In order to create CAR T cells capable of a long-term memory response without chronic depletion of B cells, Viaud et al. developed a switchable CAR (sCAR) T cell platform in which the sCAR T cells could be reversibly turned “on” or “off” with a dosage of an antibody-based switch. In the absence of continuous antigen stimulation, this setup would allow the sCAR T cells to “rest”, which is necessary for robust memory formation, and give B cells the opportunity to replete. The researchers tracked the fate of the sCAR T cells and their impact on the B cell population over time; these results were recently published in PNAS.
Previously, the team had developed an sCAR T cell system consisting of a CD19 switch – an antigen-binding fragment of a murine CD19-targeting antibody (Fab) engrafted with a peptide neoepitope (PNE) – and a corresponding sCAR with a single-chain antibody variable fragment (scFv) that recognized the PNE. The CD19 switch coupled the CD19 on the target cell to the PNE-targeted sCAR. The rapid clearance of the CD19 switch Fab (lacking an Fc region) allowed control of timing of sCAR stimulation. Optimization efforts identified an IgG4m hinge and a wild-type CD3ζ intracellular domain as critical for persistence and expansion of the sCAR T cells. Viaud et al. then generated sCAR T cell constructs with CD28 (Ig-28z), 4-1BB (Ig-BBz), or CD28 and 4-1BB (Ig-28BBz) costimulatory domains and tested them in vivo.
The researchers utilized a syngeneic tumor model in which murine 38c13 CD19-expressing B cell lymphoma cells were subcutaneously injected into the flank of C3H mice, which have a competent immune system. After tumors were established, mice were preconditioned with cyclophosphamide and then inoculated with sCAR T cells followed by the CD19 switch. The CD19 switch was dosed every other day for two weeks, followed by 2 weeks of rest when no CD19 switch was administered. This dosing schedule was repeated for three cycles. Ig-BBz and Ig-28BBz constructs durably eliminated tumors in all mice without relapse, while Ig-28z constructs and the standard anti-CD19 CAR T cells (with a CD28 costimulatory domain) failed to control tumor growth. All treatment groups led to the depletion and eventual rebound of B cells. The Ig-BBz and Ig-28BBz sCAR T cells iteratively depleted B cells over the three switch dosing cycles, and B cells rebounded during rest phases, demonstrating the functional reversibility of activity of these sCAR T cells.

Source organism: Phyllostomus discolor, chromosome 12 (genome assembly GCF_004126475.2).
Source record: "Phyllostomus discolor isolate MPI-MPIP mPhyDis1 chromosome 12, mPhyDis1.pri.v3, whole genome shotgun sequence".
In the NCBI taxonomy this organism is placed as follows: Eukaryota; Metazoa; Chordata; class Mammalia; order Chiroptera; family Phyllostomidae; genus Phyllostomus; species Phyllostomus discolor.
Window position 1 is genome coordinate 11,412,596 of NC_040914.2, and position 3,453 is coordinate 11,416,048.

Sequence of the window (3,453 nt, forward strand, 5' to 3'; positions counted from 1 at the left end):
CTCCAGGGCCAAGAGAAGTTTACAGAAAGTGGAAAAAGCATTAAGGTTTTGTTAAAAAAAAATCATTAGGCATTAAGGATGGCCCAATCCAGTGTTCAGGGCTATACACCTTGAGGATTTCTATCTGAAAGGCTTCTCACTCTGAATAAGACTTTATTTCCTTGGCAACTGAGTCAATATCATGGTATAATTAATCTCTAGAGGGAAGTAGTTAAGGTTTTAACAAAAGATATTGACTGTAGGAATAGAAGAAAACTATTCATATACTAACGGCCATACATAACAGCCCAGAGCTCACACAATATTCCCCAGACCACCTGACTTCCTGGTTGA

Viaud et al. then took a closer look at how timing of the switch dosing regimen affects sCAR T cell phenotype and B cell depletion. To do this, they created three different regimens: 2 week dosing, 2 weeks rest (reference); 3 weeks dosing, 1 week rest (to mimic chronic antigen stimulation); 1 week dosing, 3 weeks rest (to mimic acute stimulation). For each regimen, low and high doses of the switch were tested. The regimens were tested in C3H mice without tumors, and the Ig-28BBz sCAR T cell construct was selected because of its efficacy in the tumor model and close resemblance to a human clinical candidate that is currently in development. B cells were depleted in all dosing regimens after the first and second cycle. However, in the second cycle, the 1 week dosing regimen resulted in a dramatic expansion of sCAR T cells (the level of expansion correlated with the dosage of the switch), whereas no expansion was observed in the 3 week dosing group. This result demonstrated that the rest phase was more important to sCAR T cell expansion than the switch dose level. Phenotypically, the sCAR T cells expanded during the second cycle were mostly CD8+ effector/effector memory T cells (TE/EM). The CD8+ TE/EM cell population later contracted, while the central memory (TCM) phenotype was retained – at persistently higher levels in the 1 week dosing group than in the other regimens.
Tracking the trafficking of the sCAR T cells, the team found that in tumor-bearing mice, sCAR T cells depleted B cells in the peripheral blood, spleen, tumor-draining lymph node (TDLN), and bone marrow. Phenotypically, sCAR T cells were mostly CD8+ TE/EM in the blood, spleen, and bone marrow, and importantly, mostly CD8+ TCM in the TDLN. During the contraction phase, the number of sCAR+CD8+ TCM cells remained relatively constant in the tissue, whereas a dramatic decrease was observed in the blood.
The phenotypic fate of CAR T cells determines their therapeutic efficacy in the clinic, and the TCM phenotype has been shown to effect sustained remissions in patients with acute lymphoblastic leukemia. In this study, Viaud et al. demonstrated that the switchable CAR T cell platform led to a durable antitumor response due to the development of a persistent sCAR+ CD8+ TCM population in the secondary lymphoid tissues. The period of rest, during which the sCAR T cells were inactive, was crucial for the development of the sCAR+ CD8+ TCM subset as well as for the repletion of B cells, which could ultimately create a favorable efficacy and safety profile in the sCAR T cell product in the clinic.
by Anna Scherer